Like many start-ups, Solar Foods has faced many challenges since its inception, from raising funds to scaling up manufacturing. Perhaps the biggest challenge it faced, however, was people’s initial incredulity, said Pasi Vainikka, CEO and founder of the company.
“One needs to remember that when we started to do this, it was years ago and it was a different world,” Vainikka recalled. “Describing our plans, pitching them […] required some convincing. It sounded too much like science fiction and too extraordinary – but we managed to pull through.”
Solar Foods uses microbial organisms from the Finnish soil that are grown in gas fermentation bioreactors, feeding off a mixture of hydrogen the start-up produces by splitting water with electricity; carbon that it captures from the air using carbon capture technology; vitamins and minerals. The single-cell organisms that make up this microbial biomass are Solar Foods’ product, that it calls Solein.
“The [microbes] are natural so we are just taking advantage of the diversity of the life that exists on the planet,” said Vainikka, adding that Solar Foods does not modify the microbes in any way. “These forms of life were already discovered in the late 50s, early 60s in connection to space research […] but there hasn’t been a practical use for them. Direct air capture of CO2 that we are now taking advantage of is also space technology that has developed and become cost competitive. Now, because of environmental reasons, this kind of circular, sustainable approach has a practical meaning and market pull.”
Capturing carbon from air ‘frees us of time and space’
Solar Foods spun off from a joint research project carried out by VTT Technical Research Centre and the Lappeenranta-Lahti University of Technology LUT. Today, the Helsinki-headquartered company has built a pilot plant and estimates that, when operating at scale, electricity will account for up to half of its production costs, making price and sustainability a decisive factor.
Despite its name, Solar Foods is not tied exclusively to using solar energy for electricity but it has committed to using carbon neutral energy sources. Vainikka said it will opt for the cheapest, carbon neutral source there is which, depending on the region, could be wind, hydro, solar or a combination of all three.
Vainikka said it would also consider sourcing CO2 emissions from other industrial fermentation processes under “extraordinary conditions”. Ethanol production, for instance, generates clean CO2 as a by-product, producing almost one kilo of CO2 for every kilo of ethanol.
“But direct air carbon capture makes us free of time and space so that’s why we are interested in it,” said Vainikka. “We can afford it; we know the technology and we have been operating it for a year and half now.”
A stranger-than-fiction food ingredient?
Solein has been hailed as a sustainable ingredient for a world that, by 2050, will need to feed a projected 9.9 billion people while trying to achieve carbon reduction targets. This month, the Finnish Climate Fund gave Solar Foods a €10m capital loan.
But how does the public view a food ingredient that is made of soil microbes, feeds on air, and was initially developed as part of a space programme? Most importantly, will they buy it?
“So far, people find it very interesting, positive and intriguing,” Vainikka told Fi Global Insights. “We’ve done some market studies but they don’t reveal much to be honest because this is something completely new so people don’t necessarily behave as they express in these studies. We don’t find it a feasible source of market intelligence.”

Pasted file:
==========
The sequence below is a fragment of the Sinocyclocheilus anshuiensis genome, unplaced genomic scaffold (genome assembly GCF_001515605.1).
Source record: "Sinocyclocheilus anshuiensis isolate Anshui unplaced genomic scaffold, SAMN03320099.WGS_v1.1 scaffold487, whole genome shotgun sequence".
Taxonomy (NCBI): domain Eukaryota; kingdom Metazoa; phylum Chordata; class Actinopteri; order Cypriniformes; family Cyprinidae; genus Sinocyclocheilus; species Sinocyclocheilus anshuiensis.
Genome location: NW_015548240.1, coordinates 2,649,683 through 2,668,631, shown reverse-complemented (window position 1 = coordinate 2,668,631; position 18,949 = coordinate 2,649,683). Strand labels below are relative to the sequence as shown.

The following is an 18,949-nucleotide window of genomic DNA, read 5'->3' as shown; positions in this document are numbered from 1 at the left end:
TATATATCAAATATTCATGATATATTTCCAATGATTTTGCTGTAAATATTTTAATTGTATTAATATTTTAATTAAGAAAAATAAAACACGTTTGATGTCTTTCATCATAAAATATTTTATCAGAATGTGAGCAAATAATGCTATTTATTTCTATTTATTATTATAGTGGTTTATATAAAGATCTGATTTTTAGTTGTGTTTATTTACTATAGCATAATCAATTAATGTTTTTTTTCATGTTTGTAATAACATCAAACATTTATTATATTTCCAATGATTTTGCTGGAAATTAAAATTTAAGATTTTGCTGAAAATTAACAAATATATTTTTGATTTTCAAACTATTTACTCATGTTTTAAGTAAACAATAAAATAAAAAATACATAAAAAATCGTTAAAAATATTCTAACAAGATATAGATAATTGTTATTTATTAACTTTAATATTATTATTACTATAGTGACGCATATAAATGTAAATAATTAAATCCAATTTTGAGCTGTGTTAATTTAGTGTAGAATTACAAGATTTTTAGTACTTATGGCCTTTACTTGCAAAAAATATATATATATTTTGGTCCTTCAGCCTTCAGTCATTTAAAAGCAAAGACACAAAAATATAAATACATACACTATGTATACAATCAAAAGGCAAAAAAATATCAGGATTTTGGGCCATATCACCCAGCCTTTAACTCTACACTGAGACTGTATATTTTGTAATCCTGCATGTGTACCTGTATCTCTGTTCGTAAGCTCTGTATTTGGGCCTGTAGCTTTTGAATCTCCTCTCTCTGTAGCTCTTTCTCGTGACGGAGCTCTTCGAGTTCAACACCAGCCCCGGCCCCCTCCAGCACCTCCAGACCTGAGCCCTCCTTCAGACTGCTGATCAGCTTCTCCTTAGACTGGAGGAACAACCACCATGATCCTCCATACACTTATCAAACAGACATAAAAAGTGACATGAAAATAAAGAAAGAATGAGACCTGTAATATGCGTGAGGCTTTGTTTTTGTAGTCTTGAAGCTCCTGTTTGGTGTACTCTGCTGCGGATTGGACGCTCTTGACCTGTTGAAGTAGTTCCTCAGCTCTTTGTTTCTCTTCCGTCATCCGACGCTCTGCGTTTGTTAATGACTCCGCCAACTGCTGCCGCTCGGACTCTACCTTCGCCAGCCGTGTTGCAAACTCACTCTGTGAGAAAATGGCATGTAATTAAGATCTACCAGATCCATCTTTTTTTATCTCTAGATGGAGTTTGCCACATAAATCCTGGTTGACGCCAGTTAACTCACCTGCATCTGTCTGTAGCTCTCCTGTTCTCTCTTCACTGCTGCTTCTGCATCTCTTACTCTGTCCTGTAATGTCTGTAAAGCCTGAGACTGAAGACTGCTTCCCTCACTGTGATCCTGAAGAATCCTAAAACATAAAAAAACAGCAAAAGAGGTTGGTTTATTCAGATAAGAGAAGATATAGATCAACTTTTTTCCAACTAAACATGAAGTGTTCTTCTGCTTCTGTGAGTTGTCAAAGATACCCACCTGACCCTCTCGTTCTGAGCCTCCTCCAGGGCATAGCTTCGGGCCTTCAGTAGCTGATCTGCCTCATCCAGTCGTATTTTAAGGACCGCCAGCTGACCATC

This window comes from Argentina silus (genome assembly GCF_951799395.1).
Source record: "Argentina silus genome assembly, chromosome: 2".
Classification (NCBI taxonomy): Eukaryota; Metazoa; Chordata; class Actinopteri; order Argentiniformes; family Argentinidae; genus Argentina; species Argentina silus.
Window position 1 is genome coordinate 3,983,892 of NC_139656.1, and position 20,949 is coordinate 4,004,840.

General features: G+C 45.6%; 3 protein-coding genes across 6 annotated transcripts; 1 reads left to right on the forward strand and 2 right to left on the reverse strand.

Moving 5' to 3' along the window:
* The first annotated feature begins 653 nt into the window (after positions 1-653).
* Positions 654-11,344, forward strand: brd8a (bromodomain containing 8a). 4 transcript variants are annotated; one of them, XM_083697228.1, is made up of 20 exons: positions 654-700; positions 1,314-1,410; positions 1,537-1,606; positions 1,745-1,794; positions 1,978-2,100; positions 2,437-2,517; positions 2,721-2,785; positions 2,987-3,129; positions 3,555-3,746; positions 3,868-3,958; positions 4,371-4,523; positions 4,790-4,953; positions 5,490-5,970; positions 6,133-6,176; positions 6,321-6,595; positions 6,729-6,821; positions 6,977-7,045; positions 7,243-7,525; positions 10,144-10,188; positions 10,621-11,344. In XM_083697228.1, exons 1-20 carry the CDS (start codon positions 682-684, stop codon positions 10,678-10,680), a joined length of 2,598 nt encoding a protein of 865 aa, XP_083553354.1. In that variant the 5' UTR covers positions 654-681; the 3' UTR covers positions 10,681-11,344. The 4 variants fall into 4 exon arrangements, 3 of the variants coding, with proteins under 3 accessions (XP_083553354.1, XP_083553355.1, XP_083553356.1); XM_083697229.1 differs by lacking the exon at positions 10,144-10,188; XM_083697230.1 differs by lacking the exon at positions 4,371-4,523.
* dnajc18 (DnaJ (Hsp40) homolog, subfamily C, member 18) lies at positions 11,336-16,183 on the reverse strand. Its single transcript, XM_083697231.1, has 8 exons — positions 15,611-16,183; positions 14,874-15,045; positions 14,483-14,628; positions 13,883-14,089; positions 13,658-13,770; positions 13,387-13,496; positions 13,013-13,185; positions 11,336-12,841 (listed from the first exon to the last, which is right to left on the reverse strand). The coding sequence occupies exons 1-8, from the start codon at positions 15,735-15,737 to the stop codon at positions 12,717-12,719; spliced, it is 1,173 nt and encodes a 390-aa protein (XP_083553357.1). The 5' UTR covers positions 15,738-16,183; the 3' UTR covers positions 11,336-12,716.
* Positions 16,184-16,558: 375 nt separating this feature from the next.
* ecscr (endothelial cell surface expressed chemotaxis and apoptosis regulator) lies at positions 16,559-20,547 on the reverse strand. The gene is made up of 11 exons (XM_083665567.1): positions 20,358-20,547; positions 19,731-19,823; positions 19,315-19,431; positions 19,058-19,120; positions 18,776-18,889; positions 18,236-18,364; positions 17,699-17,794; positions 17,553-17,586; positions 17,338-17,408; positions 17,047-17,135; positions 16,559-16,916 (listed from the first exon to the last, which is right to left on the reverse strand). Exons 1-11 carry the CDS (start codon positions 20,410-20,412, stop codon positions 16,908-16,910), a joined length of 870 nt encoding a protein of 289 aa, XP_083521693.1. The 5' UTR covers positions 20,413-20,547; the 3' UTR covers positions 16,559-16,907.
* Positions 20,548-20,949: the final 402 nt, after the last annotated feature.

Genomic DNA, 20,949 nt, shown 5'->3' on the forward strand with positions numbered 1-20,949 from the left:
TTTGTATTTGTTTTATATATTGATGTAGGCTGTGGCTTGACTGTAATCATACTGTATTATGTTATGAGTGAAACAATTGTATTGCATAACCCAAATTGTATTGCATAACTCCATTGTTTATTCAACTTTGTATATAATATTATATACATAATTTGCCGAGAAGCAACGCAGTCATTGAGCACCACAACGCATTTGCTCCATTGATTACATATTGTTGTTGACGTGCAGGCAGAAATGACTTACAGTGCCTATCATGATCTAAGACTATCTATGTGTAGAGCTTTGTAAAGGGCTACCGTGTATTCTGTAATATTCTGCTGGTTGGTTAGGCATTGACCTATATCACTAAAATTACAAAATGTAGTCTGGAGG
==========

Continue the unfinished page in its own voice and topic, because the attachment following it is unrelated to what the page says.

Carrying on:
By this logic, the company will only find out if people want to eat Solein when it is already on supermarket shelves. Vainikka admitted this is a risk but is confident that, ultimately, the deciding factors will be taste, functionality, and ease of use. Solein performs well on all three, he said.
Available in a fine, yellow powder, Solein contains around 65% protein with an amino acid profile similar to soy; 20 to 35% carbohydrates; 5 to 10% fat; and is a source of vitamin A, B and iron. It has a very neutral flavour profile with hints of umami and no off-taste, giving it an advantage over many plant-based proteins, such as pea, that can have strong secondary flavours, requiring masking agents, the company said. It can also be used in a wide range of applications, such as meat and dairy alternatives, cereal snacks, and breads and bakery products.
Unlike NovoNutrients, a US company that is also producing single-cell protein from carbon for fish feed (it plans to expand to food much later), Solar Foods is targeting the higher-value food market from the outset. Solein could also be used as an amino acid-rich growth medium for the cell-cultured meat industry.
Proud to create a new-to-the-market ingredient
The start-up plans to submit a dossier for novel food approval in the EU at the end of summer this year and estimates the process could take around 18 months. It plans to have a product on the market in Europe in the first quarter of 2023.
In terms of how the ingredient should appear on ingredient lists, Vainikka is happy with ‘microbial protein’ or ‘single-cell protein’, even if these terms may not be a food marketer’s dream.
“This term, microbial protein or single cell protein, might be new to consumers but we are doing this proudly. It is new, it has a new name, and so be it. Let the people decide.”
“We are going to introduce a new harvest to humankind, something completely new,” Vainikka said. “Is it processed, unprocessed, natural, synthetic, vegan? All this debate we will go through but it’s an interesting intellectual challenge and mind exercise for us and our scientists.”
Image credit: Solar Foods